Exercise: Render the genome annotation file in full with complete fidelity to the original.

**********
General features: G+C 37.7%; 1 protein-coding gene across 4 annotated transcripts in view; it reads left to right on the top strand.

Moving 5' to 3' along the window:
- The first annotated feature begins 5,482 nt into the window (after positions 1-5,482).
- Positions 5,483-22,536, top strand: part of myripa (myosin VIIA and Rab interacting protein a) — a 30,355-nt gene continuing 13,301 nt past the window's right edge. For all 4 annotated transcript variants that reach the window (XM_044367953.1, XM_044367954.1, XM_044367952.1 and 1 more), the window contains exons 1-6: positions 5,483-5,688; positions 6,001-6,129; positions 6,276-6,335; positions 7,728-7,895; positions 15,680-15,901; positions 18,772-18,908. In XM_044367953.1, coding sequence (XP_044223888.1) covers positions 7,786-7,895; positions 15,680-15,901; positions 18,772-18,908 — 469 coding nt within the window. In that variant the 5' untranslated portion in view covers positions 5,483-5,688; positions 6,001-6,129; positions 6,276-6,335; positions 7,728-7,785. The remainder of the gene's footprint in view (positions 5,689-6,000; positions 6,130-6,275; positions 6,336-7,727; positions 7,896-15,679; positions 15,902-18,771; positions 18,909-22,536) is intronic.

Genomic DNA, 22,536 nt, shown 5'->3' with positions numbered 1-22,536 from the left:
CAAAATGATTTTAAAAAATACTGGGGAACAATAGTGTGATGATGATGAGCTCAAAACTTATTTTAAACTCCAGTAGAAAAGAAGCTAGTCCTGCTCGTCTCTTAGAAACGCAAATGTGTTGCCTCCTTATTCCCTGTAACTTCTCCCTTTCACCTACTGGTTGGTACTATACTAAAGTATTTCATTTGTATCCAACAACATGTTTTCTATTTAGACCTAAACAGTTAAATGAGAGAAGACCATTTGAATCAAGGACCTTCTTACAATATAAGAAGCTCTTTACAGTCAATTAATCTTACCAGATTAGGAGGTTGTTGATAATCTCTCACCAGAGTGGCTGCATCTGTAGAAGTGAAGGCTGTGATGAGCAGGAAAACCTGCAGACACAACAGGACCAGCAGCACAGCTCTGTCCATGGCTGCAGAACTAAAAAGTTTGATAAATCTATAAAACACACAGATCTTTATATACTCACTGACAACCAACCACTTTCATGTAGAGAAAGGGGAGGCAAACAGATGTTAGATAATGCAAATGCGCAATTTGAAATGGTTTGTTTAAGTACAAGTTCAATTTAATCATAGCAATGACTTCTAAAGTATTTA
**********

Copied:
General features: G+C 37.7%; 1 protein-coding gene across 4 annotated transcripts in view; it reads left to right on the top strand.

Moving 5' to 3' along the window:
- The first annotated feature begins 5,482 nt into the window (after positions 1-5,482).
- Positions 5,483-22,536, top strand: part of myripa (myosin VIIA and Rab interacting protein a) — a 30,355-nt gene continuing 13,301 nt past the window's right edge. For all 4 annotated transcript variants that reach the window (XM_044367953.1, XM_044367954.1, XM_044367952.1 and 1 more), the window contains exons 1-6: positions 5,483-5,688; positions 6,001-6,129; positions 6,276-6,335; positions 7,728-7,895; positions 15,680-15,901; positions 18,772-18,908. In XM_044367953.1, coding sequence (XP_044223888.1) covers positions 7,786-7,895; positions 15,680-15,901; positions 18,772-18,908 — 469 coding nt within the window. In that variant the 5' untranslated portion in view covers positions 5,483-5,688; positions 6,001-6,129; positions 6,276-6,335; positions 7,728-7,785. The remainder of the gene's footprint in view (positions 5,689-6,000; positions 6,130-6,275; positions 6,336-7,727; positions 7,896-15,679; positions 15,902-18,771; positions 18,909-22,536) is intronic.

Genomic DNA, 22,536 nt, shown 5'->3' with positions numbered 1-22,536 from the left:
CAAAATGATTTTAAAAAATACTGGGGAACAATAGTGTGATGATGATGAGCTCAAAACTTATTTTAAACTCCAGTAGAAAAGAAGCTAGTCCTGCTCGTCTCTTAGAAACGCAAATGTGTTGCCTCCTTATTCCCTGTAACTTCTCCCTTTCACCTACTGGTTGGTACTATACTAAAGTATTTCATTTGTATCCAACAACATGTTTTCTATTTAGACCTAAACAGTTAAATGAGAGAAGACCATTTGAATCAAGGACCTTCTTACAATATAAGAAGCTCTTTACAGTCAATTAATCTTACCAGATTAGGAGGTTGTTGATAATCTCTCACCAGAGTGGCTGCATCTGTAGAAGTGAAGGCTGTGATGAGCAGGAAAACCTGCAGACACAACAGGACCAGCAGCACAGCTCTGTCCATGGCTGCAGAACTAAAAAGTTTGATAAATCTATAAAACACACAGATCTTTATATACTCACTGACAACCAACCACTTTCATGTAGAGAAAGGGGAGGCAAACAGATGTTAGATAATGCAAATGCGCAATTTGAAATGGTTTGTTTAAGTACAAGTTCAATTTAATCATAGCAATGACTTCTAAAGTATTTA